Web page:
After you obtain your fabric, the next step (especially with natural fabrics) is to wash it up. Natural fibers with shrink a good deal when you first wash them. The worst thing that could happen is that you spend hours creating the perfect garment and then the first time you wash it, it shrinks and no longer fits. The solution? Wash and dry your fabric on the hottest cycle that you can in order to get the most amount of shrinking out of them from the start.

Another great tip for fabrics that tend to unravel, like linen and cotton, is to zig-zag all the edges of the fabric first before you wash it. This will keep all of the newly freed threads from wrapping around the fabric and your washer. You don’t want to break your washer or leave your fabric ridiculously wrinkled. To zig-zag the fabric, just set your machine to the maximum length and width and run a stitch around all the cut edges to keep them from fraying. It should look like this:

Pinking shears are another great tool to keep fabric from unravelling, but we’ll get to that later.

So we’ve acquired fabric and prepared it for use. What next? Before you start hacking your fabric into a million pieces, there are a few more things you will want to compile. I’ll go over those in my next post.


I suppose an explanation is in order.

My name is Dani Henkel, and I’ve been sewing for the past year. In that time, my projects have been inspired by a medieval-style foam based fighting sport called Dagorhir. In order to fight on the fields, participants are required to have medieval-esque “garb.” I’ve been faced with a pretty steep learning curve, but since then I’ve made several awesome pieces (if I do say so myself) and I’ve learned a lot of tricks about how to create simple, but effective garb that fits well. All well following medieval style or medieval inspired designs through the creation process.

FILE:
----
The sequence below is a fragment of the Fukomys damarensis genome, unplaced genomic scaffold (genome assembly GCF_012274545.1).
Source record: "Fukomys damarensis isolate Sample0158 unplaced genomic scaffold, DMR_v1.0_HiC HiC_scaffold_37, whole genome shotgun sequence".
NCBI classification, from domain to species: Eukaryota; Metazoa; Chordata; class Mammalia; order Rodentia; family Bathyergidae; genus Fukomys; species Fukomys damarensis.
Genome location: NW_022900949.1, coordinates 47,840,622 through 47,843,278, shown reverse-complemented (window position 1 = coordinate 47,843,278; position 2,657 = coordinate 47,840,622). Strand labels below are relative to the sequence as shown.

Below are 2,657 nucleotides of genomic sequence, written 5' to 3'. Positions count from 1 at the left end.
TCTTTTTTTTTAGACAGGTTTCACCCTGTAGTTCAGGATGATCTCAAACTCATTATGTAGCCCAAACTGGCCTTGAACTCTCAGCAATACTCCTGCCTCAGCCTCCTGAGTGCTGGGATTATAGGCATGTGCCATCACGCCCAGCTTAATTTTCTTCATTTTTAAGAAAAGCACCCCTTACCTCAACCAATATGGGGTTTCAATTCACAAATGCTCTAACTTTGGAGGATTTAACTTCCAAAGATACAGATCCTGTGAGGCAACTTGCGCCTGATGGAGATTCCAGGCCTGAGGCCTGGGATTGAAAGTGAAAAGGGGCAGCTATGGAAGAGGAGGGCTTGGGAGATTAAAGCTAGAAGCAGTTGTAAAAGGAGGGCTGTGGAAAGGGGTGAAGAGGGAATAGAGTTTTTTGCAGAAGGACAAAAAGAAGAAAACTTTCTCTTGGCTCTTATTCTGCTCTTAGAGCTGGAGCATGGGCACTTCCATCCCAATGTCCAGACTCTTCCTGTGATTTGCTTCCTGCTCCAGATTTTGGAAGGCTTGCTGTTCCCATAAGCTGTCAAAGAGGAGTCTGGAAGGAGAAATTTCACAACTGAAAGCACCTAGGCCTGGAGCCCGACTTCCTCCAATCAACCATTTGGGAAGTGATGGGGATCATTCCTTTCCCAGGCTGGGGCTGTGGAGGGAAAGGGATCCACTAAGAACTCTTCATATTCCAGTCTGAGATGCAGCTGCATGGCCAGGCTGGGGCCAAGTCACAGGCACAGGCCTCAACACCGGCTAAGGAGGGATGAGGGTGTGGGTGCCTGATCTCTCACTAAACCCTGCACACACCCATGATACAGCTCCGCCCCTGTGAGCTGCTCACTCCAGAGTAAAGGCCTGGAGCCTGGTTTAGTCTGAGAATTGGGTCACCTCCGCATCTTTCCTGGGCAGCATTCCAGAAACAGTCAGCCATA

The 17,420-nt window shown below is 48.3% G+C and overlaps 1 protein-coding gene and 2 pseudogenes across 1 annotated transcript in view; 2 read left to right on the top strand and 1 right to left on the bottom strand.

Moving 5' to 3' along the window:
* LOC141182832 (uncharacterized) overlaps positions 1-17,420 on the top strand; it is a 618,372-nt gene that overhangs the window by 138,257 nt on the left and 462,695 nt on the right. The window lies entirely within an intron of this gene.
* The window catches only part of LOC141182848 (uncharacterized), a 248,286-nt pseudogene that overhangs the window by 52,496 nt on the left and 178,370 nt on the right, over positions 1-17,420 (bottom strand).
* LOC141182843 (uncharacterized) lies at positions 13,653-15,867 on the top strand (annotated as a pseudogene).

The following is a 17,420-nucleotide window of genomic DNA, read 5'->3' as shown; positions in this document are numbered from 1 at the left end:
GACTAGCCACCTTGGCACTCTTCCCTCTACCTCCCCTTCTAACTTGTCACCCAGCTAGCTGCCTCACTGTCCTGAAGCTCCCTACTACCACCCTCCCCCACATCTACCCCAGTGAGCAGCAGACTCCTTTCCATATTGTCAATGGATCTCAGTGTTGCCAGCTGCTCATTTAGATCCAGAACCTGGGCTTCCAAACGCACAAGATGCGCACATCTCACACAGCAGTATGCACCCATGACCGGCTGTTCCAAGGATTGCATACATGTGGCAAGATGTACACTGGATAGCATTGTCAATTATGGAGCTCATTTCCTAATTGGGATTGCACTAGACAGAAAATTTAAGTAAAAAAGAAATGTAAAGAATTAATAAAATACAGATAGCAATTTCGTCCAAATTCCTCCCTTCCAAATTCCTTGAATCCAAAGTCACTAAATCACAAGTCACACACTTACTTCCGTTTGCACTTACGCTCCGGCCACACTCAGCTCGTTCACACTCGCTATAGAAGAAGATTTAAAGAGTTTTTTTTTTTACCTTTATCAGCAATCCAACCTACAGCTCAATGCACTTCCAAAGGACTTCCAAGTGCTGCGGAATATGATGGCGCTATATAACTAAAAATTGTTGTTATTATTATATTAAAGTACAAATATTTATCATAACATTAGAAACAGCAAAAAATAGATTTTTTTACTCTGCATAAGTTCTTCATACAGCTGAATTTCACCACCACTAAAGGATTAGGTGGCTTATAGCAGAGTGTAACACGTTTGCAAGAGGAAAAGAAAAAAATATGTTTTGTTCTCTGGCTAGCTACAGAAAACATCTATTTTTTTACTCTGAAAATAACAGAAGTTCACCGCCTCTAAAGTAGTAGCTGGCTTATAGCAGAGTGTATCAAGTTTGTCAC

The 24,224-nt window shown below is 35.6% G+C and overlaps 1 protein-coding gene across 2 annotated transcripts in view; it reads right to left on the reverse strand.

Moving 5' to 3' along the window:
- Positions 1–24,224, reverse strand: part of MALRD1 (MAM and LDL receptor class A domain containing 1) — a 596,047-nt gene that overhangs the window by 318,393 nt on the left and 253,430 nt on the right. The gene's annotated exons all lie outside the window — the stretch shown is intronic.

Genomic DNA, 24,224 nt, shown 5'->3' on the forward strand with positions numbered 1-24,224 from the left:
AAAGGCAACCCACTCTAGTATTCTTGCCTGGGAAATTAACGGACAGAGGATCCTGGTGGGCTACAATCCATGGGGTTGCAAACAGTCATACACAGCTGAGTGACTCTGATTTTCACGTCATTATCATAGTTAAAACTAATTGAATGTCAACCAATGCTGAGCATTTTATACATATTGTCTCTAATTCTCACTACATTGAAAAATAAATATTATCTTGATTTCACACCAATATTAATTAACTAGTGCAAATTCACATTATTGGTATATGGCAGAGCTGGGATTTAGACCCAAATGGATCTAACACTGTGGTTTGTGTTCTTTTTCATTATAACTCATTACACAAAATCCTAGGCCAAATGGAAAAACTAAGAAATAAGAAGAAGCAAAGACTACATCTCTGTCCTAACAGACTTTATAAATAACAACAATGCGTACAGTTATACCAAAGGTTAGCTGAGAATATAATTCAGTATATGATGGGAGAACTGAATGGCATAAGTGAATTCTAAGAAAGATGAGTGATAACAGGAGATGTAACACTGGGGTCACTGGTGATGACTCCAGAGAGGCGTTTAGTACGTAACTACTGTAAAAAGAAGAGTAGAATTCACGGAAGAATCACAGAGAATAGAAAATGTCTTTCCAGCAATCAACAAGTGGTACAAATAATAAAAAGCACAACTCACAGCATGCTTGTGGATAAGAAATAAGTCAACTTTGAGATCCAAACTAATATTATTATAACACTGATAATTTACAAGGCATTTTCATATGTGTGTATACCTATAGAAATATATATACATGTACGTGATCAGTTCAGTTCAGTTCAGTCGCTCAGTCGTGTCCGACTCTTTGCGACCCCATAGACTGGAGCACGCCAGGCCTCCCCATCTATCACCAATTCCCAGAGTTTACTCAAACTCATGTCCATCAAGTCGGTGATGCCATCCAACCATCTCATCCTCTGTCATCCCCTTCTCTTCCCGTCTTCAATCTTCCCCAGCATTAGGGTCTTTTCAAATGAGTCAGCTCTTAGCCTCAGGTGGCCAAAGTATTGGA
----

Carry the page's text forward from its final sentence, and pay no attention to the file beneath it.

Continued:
In Dagorhir, each person comes up with an alternate name that that they go by. This, plus the garb each person wears helps to create an alter-ego that allows them to reach outside of their comfort zone and do things they may not usually do. My name is Nika Caelyn and I’ve decided to write this blog through that persona because of the strong influence those experiences have had on my sewing experiences.

I’ll be posting pictures of past creations as well and tutorials for my future projects. I don’t have much experience in writing tutorials, but I’m going to give it my best shot and make everything as clear as possible. I have created a list of all the things I would like to accomplish this summer, with links to pictures and tutorials that I have found in my research. I’ll also be posting some of the information and experience that I’ve gathered along the way. Whether it be a simple compilation of resources, or a full-blown how-to, I’ll do my best to share my learnings.